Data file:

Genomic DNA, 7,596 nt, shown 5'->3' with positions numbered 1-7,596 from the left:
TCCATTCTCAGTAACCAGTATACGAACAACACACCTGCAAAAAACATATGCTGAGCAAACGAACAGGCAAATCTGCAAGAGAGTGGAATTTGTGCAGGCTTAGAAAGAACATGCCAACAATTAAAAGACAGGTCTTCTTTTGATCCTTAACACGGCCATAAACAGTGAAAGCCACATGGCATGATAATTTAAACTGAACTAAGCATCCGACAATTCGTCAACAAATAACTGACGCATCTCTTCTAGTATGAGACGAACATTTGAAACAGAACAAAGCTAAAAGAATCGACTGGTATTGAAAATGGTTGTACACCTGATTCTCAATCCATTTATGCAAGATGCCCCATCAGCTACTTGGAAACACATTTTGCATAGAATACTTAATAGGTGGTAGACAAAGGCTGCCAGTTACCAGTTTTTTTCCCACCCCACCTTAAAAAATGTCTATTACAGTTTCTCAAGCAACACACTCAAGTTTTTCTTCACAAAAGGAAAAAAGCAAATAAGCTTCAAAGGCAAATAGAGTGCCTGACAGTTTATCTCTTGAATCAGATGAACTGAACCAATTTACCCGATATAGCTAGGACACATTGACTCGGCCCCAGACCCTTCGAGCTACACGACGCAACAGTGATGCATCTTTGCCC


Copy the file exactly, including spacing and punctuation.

Genomic DNA, 7,596 nt, shown 5'->3' with positions numbered 1-7,596 from the left:
TCCATTCTCAGTAACCAGTATACGAACAACACACCTGCAAAAAACATATGCTGAGCAAACGAACAGGCAAATCTGCAAGAGAGTGGAATTTGTGCAGGCTTAGAAAGAACATGCCAACAATTAAAAGACAGGTCTTCTTTTGATCCTTAACACGGCCATAAACAGTGAAAGCCACATGGCATGATAATTTAAACTGAACTAAGCATCCGACAATTCGTCAACAAATAACTGACGCATCTCTTCTAGTATGAGACGAACATTTGAAACAGAACAAAGCTAAAAGAATCGACTGGTATTGAAAATGGTTGTACACCTGATTCTCAATCCATTTATGCAAGATGCCCCATCAGCTACTTGGAAACACATTTTGCATAGAATACTTAATAGGTGGTAGACAAAGGCTGCCAGTTACCAGTTTTTTTCCCACCCCACCTTAAAAAATGTCTATTACAGTTTCTCAAGCAACACACTCAAGTTTTTCTTCACAAAAGGAAAAAAGCAAATAAGCTTCAAAGGCAAATAGAGTGCCTGACAGTTTATCTCTTGAATCAGATGAACTGAACCAATTTACCCGATATAGCTAGGACACATTGACTCGGCCCCAGACCCTTCGAGCTACACGACGCAACAGTGATGCATCTTTGCCC